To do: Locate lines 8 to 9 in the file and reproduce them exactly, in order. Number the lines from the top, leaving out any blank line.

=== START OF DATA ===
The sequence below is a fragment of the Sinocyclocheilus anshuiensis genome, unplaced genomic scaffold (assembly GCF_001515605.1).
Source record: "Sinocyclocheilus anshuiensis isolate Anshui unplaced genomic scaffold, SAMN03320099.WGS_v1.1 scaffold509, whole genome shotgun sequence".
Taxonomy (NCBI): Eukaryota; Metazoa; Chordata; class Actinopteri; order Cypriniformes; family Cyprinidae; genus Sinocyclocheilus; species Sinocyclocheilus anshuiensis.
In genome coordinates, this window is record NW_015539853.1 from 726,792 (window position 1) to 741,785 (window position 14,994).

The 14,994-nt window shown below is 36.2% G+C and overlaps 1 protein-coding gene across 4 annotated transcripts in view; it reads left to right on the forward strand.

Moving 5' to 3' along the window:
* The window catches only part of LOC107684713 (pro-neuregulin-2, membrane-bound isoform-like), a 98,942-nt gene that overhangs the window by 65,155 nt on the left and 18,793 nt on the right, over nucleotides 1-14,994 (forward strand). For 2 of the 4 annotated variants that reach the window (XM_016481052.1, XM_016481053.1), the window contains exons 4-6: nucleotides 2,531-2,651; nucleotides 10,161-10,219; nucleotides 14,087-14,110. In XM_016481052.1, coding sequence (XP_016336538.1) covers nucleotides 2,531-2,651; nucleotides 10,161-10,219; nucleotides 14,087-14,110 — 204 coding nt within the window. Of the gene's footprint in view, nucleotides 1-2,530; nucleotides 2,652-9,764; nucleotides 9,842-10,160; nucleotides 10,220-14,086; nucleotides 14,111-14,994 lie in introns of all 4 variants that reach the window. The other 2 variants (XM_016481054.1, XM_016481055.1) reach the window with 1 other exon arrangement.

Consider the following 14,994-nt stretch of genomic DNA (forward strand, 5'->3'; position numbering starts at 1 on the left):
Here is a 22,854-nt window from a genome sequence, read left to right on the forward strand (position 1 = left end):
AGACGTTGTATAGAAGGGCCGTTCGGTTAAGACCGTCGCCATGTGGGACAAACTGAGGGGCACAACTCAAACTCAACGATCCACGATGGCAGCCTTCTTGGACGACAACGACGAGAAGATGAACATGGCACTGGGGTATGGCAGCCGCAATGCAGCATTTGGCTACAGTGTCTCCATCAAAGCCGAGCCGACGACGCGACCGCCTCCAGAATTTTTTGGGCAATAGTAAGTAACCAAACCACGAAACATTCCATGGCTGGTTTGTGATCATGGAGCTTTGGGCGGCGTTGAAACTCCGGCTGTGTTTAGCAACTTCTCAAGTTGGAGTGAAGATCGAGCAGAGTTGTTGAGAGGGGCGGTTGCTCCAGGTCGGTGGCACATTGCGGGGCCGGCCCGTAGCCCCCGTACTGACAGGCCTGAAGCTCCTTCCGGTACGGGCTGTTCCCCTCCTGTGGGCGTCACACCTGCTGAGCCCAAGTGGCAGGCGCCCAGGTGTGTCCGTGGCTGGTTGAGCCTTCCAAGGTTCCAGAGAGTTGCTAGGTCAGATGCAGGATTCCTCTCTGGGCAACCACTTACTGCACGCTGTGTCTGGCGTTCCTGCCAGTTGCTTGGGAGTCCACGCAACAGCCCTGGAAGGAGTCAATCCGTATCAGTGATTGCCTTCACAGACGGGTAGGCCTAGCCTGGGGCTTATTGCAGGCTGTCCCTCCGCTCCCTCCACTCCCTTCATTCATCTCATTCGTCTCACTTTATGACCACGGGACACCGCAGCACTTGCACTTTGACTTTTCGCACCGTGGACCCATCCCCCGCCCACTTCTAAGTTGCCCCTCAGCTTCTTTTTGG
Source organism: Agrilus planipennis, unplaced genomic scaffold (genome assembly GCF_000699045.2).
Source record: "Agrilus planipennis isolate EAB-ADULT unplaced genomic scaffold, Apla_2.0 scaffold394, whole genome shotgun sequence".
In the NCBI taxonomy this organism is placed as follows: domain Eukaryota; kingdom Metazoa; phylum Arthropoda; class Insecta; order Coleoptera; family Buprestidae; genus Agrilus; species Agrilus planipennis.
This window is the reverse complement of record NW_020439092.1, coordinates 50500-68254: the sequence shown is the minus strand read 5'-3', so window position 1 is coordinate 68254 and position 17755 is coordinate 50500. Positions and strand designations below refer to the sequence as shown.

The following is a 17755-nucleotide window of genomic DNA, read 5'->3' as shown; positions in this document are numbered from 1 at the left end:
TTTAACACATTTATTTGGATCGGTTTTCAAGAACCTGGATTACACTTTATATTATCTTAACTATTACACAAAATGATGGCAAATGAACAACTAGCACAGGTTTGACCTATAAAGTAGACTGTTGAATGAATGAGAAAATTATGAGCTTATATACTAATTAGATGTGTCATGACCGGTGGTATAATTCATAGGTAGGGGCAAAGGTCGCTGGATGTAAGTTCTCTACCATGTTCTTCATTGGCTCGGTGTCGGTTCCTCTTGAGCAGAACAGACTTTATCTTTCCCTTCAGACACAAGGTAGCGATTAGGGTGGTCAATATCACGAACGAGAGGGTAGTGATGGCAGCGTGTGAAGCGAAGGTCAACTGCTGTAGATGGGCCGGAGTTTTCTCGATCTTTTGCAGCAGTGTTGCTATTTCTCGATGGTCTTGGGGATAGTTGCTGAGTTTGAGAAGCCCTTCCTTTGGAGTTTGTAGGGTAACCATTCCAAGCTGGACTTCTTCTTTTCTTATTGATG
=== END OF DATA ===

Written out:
Consider the following 14,994-nt stretch of genomic DNA (forward strand, 5'->3'; position numbering starts at 1 on the left):
Here is a 22,854-nt window from a genome sequence, read left to right on the forward strand (position 1 = left end):